I'm not sure where it was that I heard it first, but I've always liked that statement: God speaks for God.
Yet, while it is true that God speaks for God, in one sense don't Christians also speak for God? To someone who does not know God, and does not have knowledge of Scriptures, God seems silent. So many Americans frequently assume, that if there is indeed a God, then perhaps it is Christians or the religious, who are the ones speaking for Him. If this is true, God must be confused; because the messages "from God" are not all in agreement.
To name just a few of many examples: In 1095 Pope Urban II was certain that from Jerusalem to Constantinople there was "an accursed race, a race utterly alienated from God" and so he cried out for what was launched into the first of the Crusades. In the 1400s you've got Joan of Arch saying God called her to lead the armies of France against English occupiers. In the mid 1600s you've got Oliver Cromwell capturing the town of Drogheda and massacring it's residents calling his actions the "righteous judgment of God upon these barbarous wretches". In the 1700s there's Jonathan Edwards calling the Catholic Pope the antichrist. You've got Joseph Smith who claims that as a young man in 1820 he went out into the woods to pray which of the sects were right. The churches in his area were Methodist, Baptist, and Presbyterian; Smith claimed that God told him that "all of their creeds were an abomination in his sight". You've got John Brown in 1855 who was certain that God told him to go into battle and so he engaged in that famous raid on Harper's Ferry to obtain temporary control of that federal arsenal to use in his fight against slavery. Brown was later hanged for treason. In the 1980s many saw Pat Robertson and Jerry Falwell as speaking for Christians and for God. Then there was Paul Hill who testified at his trial for killing an abortion doctor that he was certain that God told him to do so. Hill was put to death by lethal injection on September 3, 2003.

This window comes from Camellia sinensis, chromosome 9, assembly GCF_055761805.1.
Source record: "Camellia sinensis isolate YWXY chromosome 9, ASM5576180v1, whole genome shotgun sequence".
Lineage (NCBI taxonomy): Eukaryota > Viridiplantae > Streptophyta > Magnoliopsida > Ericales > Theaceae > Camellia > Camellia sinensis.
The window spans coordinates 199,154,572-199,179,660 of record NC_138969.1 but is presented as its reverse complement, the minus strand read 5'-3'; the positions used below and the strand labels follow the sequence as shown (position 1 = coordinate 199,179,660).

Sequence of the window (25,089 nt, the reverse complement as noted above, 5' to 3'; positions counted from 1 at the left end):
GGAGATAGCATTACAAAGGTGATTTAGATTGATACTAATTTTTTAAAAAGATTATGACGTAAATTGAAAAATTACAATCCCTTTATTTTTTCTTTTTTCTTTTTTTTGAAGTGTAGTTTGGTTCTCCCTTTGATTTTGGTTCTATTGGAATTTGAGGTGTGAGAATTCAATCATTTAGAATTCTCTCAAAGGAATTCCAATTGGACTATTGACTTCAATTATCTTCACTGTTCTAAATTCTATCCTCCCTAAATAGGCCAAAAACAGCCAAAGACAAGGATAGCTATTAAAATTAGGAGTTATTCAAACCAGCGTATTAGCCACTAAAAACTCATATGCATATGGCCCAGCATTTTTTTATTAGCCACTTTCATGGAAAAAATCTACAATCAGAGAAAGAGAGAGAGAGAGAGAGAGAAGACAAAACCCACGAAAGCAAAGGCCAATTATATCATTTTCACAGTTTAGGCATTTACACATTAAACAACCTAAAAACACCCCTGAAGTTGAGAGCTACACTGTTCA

Most Christians will say that the test for if someone is speaking for God is that what the person says will be in accordance with scripture. I have both said and believe this myself. But as I'm reading through God Talk by Ruth A. Tucker I find these words of hers interesting:
"The way to differentiate the voice of God amid mixed messages, many people would argue, is to test the message of the voice by Scripture. So by that means, Joseph Smith Jr. fails while the individual whose message does not violate Scripture passes. But even when we pass on the voice of God, we get mixed messages that are all too often prompted by mixed motives. We do not easily understand our own motives, and this is a factor that should prompt us to remain silent even in instances where we believe we have heard the voice of God. If our silent expression of that voices comes forth in a way that radiates the love of Christ in word and deed, we can conclude that God has truly spoken"
For what it's worth, these words ring true for me.
Aside from my husband sometimes, although I believe God talks to me, I rarely share what He says in a "God told me" format with others. I simply pray, search the Scriptures, and then if I'm still sure it's God, act in obedience. Sometimes that searching the scriptures doesn't actually take place in terms of me sitting down for an hour or so with a Bible in hand, sometimes it does. Sometimes, because I've spent years studying and memorizing Scritpture, I run what I think God is telling me by the Scripture that is already in my mind (I'm especially likely to do this when there is a timing issue involved).
But to be totally honest there have been times I've acted on what I believed God told me that later, in retrospect, I'm not so sure about. There have also been times when I know that I know that God told me something and still to this day remain steadfast in my belief. But the bigger issue for me is that I'm not convinced that I need to use the "God said" language when appealing to others for support. Because, once I've done that, I'm setting myself up as the mouth piece for God. If God really did say it, how then could they deny me their support? It seems much healthier to me to simply put forth what I ask from them and have them pray concerning their response and leave their actions between them and God. If God really told me, can He not also confirm this word in their hearts?
Somehow I also think relationship ties into this. Throughout the Bible I see this relationship theme. God is constantly seeking relationship with mankind and tells those who follow after Him to be in relationship with one another. The directive to Christ's followers to love one another is repeated numerous times in the New Testament. So it seems to me that if I'm in relationship as I should be to others in the body of Christ that I don't need to use the words "God told me" to get them to listen; they'll listen because they already know my life lived out before them, because they respect me and know that I love them.
What about you, do you believe that when God speaks to you, you need to tell others that "God said"? Why or why not?
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